“This schedule had to be remade so many times it would make your head spin,” said Junction City head coach Beau Dussell. “He was a trooper about the whole thing.”
Each team that participated got to play in 9 or 10 games.
“It was AWESOME!” Dussell exclaimed. “Kids who would not normally get to play tournaments or gain that extra experience from game play got an unexpected chance to work with new teammates and see what they could accomplish.”
At OSAAtoday, we understand that a “win” may not mean the same thing at different programs around the state. Take Elmira High School girls soccer, for instance. When Rob Lee took over the program 11 years ago, he inherited a culture of losing. “We lose. We always lose.”
“Even when we won a game, my players thought it was just dumb luck,” he said.
Slowly but surely that type of mentality has finally gone away. Elmira has strung together five consecutive years of qualifying for the 4A state play-in game and has finished third in its league the past couple of seasons.
“Our girls now believe in themselves as a quality program... not a state championship program, but one that is no longer a bottom-dweller,” Lee said.
With so many girls back, EHS could have its best team yet in 2019, one that could contend for second place in the Sky Em League. Finishing first, however, is probably still out of reach with powerful Marist Catholic in its league but so what? The Falcons are poised to soar regardless.
Like Elmira, the girls soccer program at Scappoose is about more than winning on the scoreboard. Third-year head coach Summer Jark explains:
“I feel extremely lucky and blessed to be a coach at SHS. The community support has been outstanding and our girls are SPECIAL. They are kind, compassionate, encouraging and hard working. Our upperclassman go out of their way in the spring and summer in welcoming new freshmen. They show by example what it looks like to give it your best effort and are extremely respectful to each other, coaches and other players. Not once in the past three years have I had to deal with a disrespectful player. As a mom of three young kids, I hope that my kids can grow up to be like these young ladies.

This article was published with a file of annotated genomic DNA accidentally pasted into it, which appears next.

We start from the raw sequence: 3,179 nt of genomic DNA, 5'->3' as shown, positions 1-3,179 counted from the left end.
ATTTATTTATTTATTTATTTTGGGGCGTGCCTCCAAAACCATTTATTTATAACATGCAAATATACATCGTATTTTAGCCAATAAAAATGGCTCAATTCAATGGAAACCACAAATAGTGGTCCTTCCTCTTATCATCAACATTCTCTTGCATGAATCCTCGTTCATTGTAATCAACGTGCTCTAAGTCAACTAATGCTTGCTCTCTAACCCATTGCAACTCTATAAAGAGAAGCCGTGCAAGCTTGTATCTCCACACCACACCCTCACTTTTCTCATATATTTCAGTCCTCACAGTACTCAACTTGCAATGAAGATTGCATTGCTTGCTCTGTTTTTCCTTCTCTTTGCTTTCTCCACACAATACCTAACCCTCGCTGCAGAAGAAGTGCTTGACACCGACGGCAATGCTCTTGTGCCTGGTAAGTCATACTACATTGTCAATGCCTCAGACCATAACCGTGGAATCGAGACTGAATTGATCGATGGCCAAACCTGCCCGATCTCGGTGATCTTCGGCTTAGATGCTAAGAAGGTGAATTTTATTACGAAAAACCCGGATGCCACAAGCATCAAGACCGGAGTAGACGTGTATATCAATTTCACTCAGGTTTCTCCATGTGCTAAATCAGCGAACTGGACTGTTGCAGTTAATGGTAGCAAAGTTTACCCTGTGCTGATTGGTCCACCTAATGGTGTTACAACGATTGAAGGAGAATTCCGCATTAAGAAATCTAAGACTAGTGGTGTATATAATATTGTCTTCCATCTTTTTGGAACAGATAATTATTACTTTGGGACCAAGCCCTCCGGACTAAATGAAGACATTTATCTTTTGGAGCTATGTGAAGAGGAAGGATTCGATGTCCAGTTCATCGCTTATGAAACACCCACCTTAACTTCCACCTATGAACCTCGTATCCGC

“Coaching at SHS has truly been my happy place and I love seeing them grow as leaders and players.”
Quick hits…This summer, members of the Bend High Girls Soccer Team traveled to Costa Rica to play some friendly matches, train, run a community outreach youth soccer camp and, of course, share a wonderful experience…No. 10 North Marion is a sleeper to go far this season in 4A girls soccer. The team competed at a high level in 2017 and also was strong last year when healthy. The Huskies are healthy again heading into 2019…After winning multiple state 4A titles in boys soccer, La Salle Prep moved to 5A in 2014 and has made steady progress. The Falcons made the state final last year after consecutive semifinal appearances the previous two seasons. With 16 of 19 players back, Seth Altshuler’s team appears primed to take that final step… Barlow may be underrated in 6A girls soccer. The junior-dominated Bruins lost just once last year and return nine starters, including Abi Hoffman, the two-time Mount Hood Conference POY…Catlin Gabel girls soccer has made the 3A/2A/1A finals the past four years, coming up short each time. The Eagles not only are motivated; they are talented. State Player of the Year Sophie Wand returns, as does the rest of the front five in what should be a potent, goal-scoring attack…